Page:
The embassy of Japan in Afghanistan and UNESCO on Wednesday signed a landmark agreement in Kabul that will pave the way to bring the cultural heritage sites and other archeological…
Afghanistan officially endorsed a new project in the Culture Sector, in an agreement signed between Mitsuji Suzuka, Ambassador of the Embassy of Japan and Jordan Naidoo, Director of the UNESCO Kabul Office and Representative to the Islamic Republic of Afghanistan. The new project signed ‘Sustainable Management of the World Heritage…
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Being at a crossroad for many peoples and cultures throughout ages, Afghanistan has a very rich history. From being at the centre of the Silk Road, to…
Invaluable cultural loss.
Band-e-Amir national park in central Bamiyan province offers an opportunity to Afghans to enjoy their holidays.
Every year thousands of artefacts are stolen from tombs and museums, resold in the West and, increasingly, in the Gulf as “unprovenanced” works. Two days ago, one of Ghaznain Fort’s ancient towers collapsed. Seized by the Taliban, the Minaret of Jam could end up like the Bamiyan Buddhas.
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For nearly a century, the French Archaeological Delegation in Afghanistan (DAFA) has been drawing up an inventory of the archaeological heritage of one of the world’s most unstable countries. Some 5000 sites have already been discovered, both on the ground and from the air. They reveal Afghanistan’s remarkable archaeological wealth, including protohistoric, Greek, Buddhist and Islamic remains, as archaeologist Julio Bendezu-Sarmiento explains.
For the last thirty years, Afghanistan has been associated with images of war, of the Soviet occupation, civil strife, and the Taliban—to the point of concealing the extent to which the country once fired the imagination of archaeologists and adventurers of every sort. It was there that Alexander the Great, who had set out to conquer Asia, is said to have met and married the beautiful Roxana around 330 BC. Buddhism found fertile ground there too, yielding some of its most beautiful works of art, such as the tragically renowned Buddhas carved into the cliffs of the Bamiyan valley, and destroyed by the Taliban in 2001.
Read more from source: CNRS News
UNESCO on Sunday revealed a short video summarizing its thorough documentation works on the ‘ of Jam’ in western province.
The Minaret of Jam, one of ‘s most prominent, was included in the UNESCO list of ‘ Heritage Properties in Danger’ in 2002.
A statement from UNESCO said the video is now available on social media website Youtube.
In September 2017, a mission took place for a thorough documentation of the Minaret of Jam with international assistance from World Heritage Fund and UNESCO’s Heritage Emergency Fund and with the strong endorsement of the Presidential Palace.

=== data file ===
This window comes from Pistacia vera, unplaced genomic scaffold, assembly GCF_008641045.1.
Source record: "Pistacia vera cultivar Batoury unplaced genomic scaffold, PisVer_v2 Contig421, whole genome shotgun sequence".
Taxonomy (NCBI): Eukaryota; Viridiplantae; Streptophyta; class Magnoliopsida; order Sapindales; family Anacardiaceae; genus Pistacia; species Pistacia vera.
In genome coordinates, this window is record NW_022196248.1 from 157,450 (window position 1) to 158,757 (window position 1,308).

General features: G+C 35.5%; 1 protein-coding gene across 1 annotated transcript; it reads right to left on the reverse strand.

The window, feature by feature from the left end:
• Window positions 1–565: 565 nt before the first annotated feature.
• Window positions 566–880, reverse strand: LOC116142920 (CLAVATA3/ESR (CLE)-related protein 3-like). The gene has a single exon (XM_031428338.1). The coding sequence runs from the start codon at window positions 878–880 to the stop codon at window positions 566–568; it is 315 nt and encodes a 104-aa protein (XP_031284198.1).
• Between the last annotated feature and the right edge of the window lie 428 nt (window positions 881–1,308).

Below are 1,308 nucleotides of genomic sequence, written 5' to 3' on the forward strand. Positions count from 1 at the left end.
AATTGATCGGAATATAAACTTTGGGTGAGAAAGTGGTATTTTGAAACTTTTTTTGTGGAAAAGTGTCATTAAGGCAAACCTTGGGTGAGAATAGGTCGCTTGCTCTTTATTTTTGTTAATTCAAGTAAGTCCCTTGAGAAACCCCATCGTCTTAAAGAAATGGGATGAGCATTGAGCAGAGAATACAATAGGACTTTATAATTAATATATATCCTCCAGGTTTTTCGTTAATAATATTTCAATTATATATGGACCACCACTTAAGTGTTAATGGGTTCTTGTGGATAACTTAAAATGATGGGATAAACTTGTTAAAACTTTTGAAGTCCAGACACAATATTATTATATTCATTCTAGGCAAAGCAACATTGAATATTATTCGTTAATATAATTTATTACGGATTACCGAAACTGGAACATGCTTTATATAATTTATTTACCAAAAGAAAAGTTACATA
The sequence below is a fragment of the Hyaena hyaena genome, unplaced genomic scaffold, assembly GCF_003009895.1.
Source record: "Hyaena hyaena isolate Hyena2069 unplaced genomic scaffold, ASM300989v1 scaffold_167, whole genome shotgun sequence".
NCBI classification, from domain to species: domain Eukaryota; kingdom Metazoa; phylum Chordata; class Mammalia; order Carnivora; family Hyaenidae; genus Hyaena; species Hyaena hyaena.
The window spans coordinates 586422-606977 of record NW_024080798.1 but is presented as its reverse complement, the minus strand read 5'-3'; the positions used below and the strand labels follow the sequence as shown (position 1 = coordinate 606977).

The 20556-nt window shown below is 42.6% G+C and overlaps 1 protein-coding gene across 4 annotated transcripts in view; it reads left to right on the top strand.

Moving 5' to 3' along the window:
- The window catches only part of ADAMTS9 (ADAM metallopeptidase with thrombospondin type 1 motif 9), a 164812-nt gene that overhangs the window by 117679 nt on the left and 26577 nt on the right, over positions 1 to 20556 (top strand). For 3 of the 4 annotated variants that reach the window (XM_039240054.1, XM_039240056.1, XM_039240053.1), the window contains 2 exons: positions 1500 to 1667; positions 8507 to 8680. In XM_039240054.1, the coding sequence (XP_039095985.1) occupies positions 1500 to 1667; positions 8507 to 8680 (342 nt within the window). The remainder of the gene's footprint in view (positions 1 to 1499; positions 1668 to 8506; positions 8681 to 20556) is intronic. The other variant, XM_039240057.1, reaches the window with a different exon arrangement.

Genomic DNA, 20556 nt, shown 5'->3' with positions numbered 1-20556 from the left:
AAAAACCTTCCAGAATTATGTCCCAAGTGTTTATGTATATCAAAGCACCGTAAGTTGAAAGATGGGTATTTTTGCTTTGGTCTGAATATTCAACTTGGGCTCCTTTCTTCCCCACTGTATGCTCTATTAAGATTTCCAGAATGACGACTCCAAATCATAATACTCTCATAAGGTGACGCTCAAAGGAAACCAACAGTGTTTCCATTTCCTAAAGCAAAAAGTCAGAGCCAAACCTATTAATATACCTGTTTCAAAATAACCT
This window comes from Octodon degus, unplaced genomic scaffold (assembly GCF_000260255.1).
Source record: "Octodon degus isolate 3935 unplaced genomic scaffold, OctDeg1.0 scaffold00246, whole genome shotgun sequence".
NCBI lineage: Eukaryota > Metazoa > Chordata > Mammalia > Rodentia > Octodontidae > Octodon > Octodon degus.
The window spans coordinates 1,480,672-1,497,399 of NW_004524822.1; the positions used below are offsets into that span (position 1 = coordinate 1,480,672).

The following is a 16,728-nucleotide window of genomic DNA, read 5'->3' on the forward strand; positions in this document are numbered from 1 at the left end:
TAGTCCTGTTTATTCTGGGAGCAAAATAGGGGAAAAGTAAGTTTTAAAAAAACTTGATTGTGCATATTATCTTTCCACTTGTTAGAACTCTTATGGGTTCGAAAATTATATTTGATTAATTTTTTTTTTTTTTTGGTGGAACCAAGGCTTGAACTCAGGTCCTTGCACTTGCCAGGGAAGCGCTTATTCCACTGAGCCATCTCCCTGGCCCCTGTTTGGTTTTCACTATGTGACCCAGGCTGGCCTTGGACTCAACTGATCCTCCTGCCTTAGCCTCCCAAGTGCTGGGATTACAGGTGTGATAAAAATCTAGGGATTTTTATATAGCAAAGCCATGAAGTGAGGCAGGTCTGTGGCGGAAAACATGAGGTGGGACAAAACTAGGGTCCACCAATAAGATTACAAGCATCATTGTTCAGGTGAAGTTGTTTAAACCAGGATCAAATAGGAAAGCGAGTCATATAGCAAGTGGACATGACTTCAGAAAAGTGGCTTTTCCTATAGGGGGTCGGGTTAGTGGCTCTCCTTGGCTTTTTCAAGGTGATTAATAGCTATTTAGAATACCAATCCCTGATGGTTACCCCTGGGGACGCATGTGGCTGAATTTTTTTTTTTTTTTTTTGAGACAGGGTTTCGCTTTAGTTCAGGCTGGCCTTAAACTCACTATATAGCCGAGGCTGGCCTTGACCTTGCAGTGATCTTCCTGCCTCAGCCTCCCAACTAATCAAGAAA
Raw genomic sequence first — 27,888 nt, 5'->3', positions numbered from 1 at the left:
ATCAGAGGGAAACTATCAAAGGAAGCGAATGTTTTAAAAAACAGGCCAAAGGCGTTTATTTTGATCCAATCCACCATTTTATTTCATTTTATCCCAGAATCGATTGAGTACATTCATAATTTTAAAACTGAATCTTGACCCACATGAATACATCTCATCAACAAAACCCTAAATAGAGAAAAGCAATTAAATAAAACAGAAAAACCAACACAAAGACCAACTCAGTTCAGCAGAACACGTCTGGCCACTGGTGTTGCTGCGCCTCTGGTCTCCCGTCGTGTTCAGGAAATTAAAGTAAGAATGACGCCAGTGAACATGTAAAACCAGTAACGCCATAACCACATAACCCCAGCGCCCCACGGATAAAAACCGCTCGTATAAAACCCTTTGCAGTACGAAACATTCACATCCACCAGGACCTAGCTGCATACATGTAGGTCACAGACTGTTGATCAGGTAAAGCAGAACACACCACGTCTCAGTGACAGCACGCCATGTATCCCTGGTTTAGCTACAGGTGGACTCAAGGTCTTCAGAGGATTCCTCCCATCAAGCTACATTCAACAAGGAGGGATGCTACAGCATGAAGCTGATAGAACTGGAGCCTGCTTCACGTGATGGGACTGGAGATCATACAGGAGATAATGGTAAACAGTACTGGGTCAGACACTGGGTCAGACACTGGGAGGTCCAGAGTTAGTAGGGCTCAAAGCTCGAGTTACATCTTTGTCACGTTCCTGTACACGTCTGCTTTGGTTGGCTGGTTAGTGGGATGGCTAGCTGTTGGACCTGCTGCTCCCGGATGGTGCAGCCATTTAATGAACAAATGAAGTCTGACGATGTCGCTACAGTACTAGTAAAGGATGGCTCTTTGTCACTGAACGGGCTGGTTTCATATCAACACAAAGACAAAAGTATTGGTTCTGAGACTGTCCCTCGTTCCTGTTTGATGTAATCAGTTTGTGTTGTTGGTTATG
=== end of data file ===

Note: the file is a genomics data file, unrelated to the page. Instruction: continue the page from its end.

The Presidential Palace provided all of the security and logistic arrangements and the mission was critical to assess the current state of the minaret and surrounding archaeological area.
The Minaret of Jam is located in Ghor province around 200km east of western Herat City at the confluence of Hari Rud and Jam Rud rivers.
Its isolated location may have prevented the monument from intentional destruction in the past, but in return, this isolation poses serious challenges today in terms of accessibility, feasibility of conservation and stabilization works and long-term maintenance.
BAMIYAN, Afghanistan — The Afghan official in charge of looking after the archeological remains in Bamiyan Valley, a UNESCO World Heritage site, says they are threatened with complete annihilation.
Ahmad Hossein Ahmadpur, the head of the government’s cultural department in the central province of Bamiyan, says the sites, which range in age from 1,500 to 2000 years old, now face extinction.
“What is really worrying is that the erosion and destruction of various archeological sites around Bamiyan Valley are increasing every day,” he told Radio Free Afghanistan on January 24. “Most of them require urgent repairs and preservation to prevent further damage.”
According to UNESCO, eight separate sites in Bamiyan Valley in Afghanistan’s Hindu Kush Mountains constitute the region’s unique heritage. Collectively, they are recognized as a World Heritage site.
The most famous monuments in Bamiyan were two large Buddha statues carved into niches in the valley’s cliffs 15 centuries ago. They are still significant global sites even after the Taliban blew up the statues in 2001.
Other sites such as caves housing Buddhist monasteries, chapels, and sanctuaries where wall paintings from the Gandharan period are now disappearing.